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    Hi,

    I've just received my a-level form and am thinking about choosing further maths, along with maths and physics.

    How difficult is further maths?
    Is it about being genuinely gifted at maths or putting in the effort?
    How much work is it?
    Does the board make a difference, I think I do OCR?

    thanks
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    It depends on what you want to do in future. If you want to be an artist or something, Maths won't be much good I guess.
    Also, do you enjoy it? If not then I don't think it's a great choice to do it. What grades are you getting in Maths?
    It sounds good to go with physics and maths and certainly sets a good background if you want to be a Physician.
    From what teachers told me it's just another set of Maths units that are harder than the "standard Maths A level".
    Maths itself is probably a lot of work anyway. I think if you're gifted it's easier, but you still have to put the effort I guess, I am no maths genius, so I can't tell you.
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    Do it. If you're any good at Maths you won 't regret it.


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    You have to be good at maths. I'm not, and I did AS Further and found it quite difficult. OCR are good in some ways – they have a big past paper resource which is invaluable – but they also suck when it comes to setting questions which make sense, bizarrely. I had a broken paper in 2011 with an unanswerable question. But, given your choices, I would say that Further Maths would be ok for you.
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    (Original post by fisika)
    Hi,

    I've just received my a-level form and am thinking about choosing further maths, along with maths and physics.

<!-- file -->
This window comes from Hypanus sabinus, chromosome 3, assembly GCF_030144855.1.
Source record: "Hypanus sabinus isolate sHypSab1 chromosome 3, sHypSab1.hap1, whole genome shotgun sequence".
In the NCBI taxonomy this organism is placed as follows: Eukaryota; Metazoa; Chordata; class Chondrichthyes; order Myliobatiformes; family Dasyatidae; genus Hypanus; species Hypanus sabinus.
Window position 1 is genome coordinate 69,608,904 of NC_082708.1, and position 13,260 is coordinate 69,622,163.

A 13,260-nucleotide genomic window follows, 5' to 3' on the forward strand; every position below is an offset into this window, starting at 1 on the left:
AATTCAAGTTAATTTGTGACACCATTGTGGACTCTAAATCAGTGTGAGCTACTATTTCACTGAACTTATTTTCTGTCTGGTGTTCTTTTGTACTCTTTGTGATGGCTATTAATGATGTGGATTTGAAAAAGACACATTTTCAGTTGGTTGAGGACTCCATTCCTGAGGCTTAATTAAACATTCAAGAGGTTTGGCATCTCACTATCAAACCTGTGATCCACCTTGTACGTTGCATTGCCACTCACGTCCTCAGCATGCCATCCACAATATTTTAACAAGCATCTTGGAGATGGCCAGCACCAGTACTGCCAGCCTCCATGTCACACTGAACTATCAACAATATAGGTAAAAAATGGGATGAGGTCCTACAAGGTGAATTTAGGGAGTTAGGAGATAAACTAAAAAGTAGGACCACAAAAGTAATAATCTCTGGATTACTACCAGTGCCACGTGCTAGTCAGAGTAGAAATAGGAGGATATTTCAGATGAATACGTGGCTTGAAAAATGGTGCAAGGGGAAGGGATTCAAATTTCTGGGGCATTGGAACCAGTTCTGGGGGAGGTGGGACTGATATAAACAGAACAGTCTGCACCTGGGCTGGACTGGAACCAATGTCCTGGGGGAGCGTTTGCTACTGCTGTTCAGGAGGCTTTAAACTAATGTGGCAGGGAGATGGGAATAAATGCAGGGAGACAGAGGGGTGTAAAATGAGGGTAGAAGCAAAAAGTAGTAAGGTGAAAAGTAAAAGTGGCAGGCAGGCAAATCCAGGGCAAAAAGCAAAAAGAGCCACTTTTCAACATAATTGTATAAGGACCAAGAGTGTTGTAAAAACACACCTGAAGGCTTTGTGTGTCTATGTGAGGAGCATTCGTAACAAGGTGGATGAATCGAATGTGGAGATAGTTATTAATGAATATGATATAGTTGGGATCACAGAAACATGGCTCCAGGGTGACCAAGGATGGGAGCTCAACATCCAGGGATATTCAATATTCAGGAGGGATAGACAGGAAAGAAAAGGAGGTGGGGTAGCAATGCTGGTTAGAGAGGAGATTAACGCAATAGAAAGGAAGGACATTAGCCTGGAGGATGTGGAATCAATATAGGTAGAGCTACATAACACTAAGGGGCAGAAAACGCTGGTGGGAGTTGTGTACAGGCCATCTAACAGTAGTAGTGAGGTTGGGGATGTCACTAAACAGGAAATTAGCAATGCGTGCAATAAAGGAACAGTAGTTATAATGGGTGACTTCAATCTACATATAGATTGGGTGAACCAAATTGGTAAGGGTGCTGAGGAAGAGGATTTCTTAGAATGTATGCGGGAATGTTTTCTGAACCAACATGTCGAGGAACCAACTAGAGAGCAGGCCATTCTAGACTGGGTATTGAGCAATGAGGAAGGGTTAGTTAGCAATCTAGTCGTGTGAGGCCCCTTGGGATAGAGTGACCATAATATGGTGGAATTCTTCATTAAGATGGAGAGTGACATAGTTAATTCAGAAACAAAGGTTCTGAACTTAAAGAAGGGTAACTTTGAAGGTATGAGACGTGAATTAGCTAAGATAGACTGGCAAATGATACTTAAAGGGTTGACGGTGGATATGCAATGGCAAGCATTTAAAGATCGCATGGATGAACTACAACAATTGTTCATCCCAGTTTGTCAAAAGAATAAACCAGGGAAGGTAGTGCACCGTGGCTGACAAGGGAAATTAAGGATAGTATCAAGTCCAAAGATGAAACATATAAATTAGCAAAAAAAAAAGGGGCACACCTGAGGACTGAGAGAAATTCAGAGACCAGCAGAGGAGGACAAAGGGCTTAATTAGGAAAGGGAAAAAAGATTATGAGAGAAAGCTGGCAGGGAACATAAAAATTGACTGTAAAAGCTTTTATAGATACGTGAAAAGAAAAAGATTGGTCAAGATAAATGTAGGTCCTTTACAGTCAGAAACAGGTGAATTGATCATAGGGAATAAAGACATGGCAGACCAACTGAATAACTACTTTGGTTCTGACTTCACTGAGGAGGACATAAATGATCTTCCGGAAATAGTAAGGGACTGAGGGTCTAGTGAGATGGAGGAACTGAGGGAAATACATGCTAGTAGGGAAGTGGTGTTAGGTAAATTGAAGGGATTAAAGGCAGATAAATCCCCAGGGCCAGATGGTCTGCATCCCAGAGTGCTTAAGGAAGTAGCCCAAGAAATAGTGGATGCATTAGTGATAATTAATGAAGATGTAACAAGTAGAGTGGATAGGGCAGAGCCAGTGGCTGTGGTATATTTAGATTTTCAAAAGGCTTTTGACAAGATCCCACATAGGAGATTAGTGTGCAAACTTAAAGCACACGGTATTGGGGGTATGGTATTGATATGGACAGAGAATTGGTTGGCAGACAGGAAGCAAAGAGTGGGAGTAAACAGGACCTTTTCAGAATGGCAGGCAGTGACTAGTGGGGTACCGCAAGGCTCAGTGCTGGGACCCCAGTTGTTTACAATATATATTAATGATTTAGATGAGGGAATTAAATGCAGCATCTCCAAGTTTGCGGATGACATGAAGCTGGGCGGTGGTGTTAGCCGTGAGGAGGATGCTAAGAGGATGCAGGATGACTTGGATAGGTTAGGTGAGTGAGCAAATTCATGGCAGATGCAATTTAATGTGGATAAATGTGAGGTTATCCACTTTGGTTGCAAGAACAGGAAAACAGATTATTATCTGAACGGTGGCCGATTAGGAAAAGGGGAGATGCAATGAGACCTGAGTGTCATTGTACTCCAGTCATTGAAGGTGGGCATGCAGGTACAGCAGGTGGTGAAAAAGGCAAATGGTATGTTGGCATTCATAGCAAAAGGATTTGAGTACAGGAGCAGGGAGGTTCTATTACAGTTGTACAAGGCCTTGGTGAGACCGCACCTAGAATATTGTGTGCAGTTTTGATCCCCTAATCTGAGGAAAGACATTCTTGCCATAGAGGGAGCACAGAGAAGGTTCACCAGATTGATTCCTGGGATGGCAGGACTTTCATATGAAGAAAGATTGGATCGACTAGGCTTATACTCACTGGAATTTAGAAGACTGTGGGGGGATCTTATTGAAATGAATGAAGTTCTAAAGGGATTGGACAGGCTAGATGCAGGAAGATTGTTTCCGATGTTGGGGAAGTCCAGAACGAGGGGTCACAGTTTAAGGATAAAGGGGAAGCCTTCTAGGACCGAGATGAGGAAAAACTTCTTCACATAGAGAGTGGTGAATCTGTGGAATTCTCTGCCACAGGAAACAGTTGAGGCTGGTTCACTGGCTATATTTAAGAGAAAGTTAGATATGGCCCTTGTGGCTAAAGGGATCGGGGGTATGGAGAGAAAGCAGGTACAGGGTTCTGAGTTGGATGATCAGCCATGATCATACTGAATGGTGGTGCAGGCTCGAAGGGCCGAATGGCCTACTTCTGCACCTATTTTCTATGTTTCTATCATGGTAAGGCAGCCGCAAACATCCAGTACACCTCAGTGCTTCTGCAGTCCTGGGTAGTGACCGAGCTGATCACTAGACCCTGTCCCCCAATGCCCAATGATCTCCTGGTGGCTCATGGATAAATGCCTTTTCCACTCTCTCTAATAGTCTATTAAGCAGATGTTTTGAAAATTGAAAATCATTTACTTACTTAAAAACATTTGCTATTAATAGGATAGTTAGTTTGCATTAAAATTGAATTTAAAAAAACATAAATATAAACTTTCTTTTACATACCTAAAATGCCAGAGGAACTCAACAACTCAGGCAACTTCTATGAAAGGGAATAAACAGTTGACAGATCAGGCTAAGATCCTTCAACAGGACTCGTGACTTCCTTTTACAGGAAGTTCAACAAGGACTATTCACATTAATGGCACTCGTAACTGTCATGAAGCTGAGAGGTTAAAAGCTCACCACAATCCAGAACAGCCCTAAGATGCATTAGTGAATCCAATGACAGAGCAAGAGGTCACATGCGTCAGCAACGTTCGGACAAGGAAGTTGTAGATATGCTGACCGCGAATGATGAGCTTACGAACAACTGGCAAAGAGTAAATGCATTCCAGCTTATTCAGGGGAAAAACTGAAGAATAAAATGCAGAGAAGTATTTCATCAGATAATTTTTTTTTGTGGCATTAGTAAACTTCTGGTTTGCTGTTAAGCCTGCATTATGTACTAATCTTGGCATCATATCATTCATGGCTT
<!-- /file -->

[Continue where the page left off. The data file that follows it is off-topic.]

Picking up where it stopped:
How difficult is further maths?
    Is it about being genuinely gifted at maths or putting in the effort?
    How much work is it?
    Does the board make a difference, I think I do OCR?

    thanks
    You need to be gifted at Maths AND put a lot of work in, and most importantly, enjoy it! You should probably be doing 30-60 minutes per day of maths, and more when it comes to exams.
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    I'm doing both maths and further to A2 and don't regret a thing

    If you're pretty good at maths in the first place you'll be fine... further naturally introduces some more abstract concepts but I find it all pretty fun and if it turns out you don't like it some schools (like mine) make it easy to drop it or swap to another subject instead

    Longer term, if you're planning on doing either maths or physics at uni, further would definitely be helpful, though nowhere requires it as far as I know.

    in terms of extra work well... tbh im a bit lazy and get away with less than I should do but I don't really notice the workload too much, and I enjoy most of it anyway. You seem pretty interested in the maths/physics subjects (same as me) so that shouldn't be too much of a problem

    Go for itttt
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    I'm doing maths, physics and further maths for AS. I absolutely love maths and further maths. Further maths is the favorite so far, very interesting subject. You do have to understand the concepts and the logic behind them, I have friends who know the steps to take to solve certain stuff but they don't understand the concept and so end up forgetting it later on and I predict will do poorly in Jan Exam. If you like maths and are good at it to a certain extent and willing to put in effort roughly hour a day going over stuff done in class and understanding it, you wont regret it. My board is OCR MEI. Out of these subjects, physics is the hardest for me, you really got to know all the stuff. Hoping to get A in maths + further maths, and hopefully a B in physics for AS.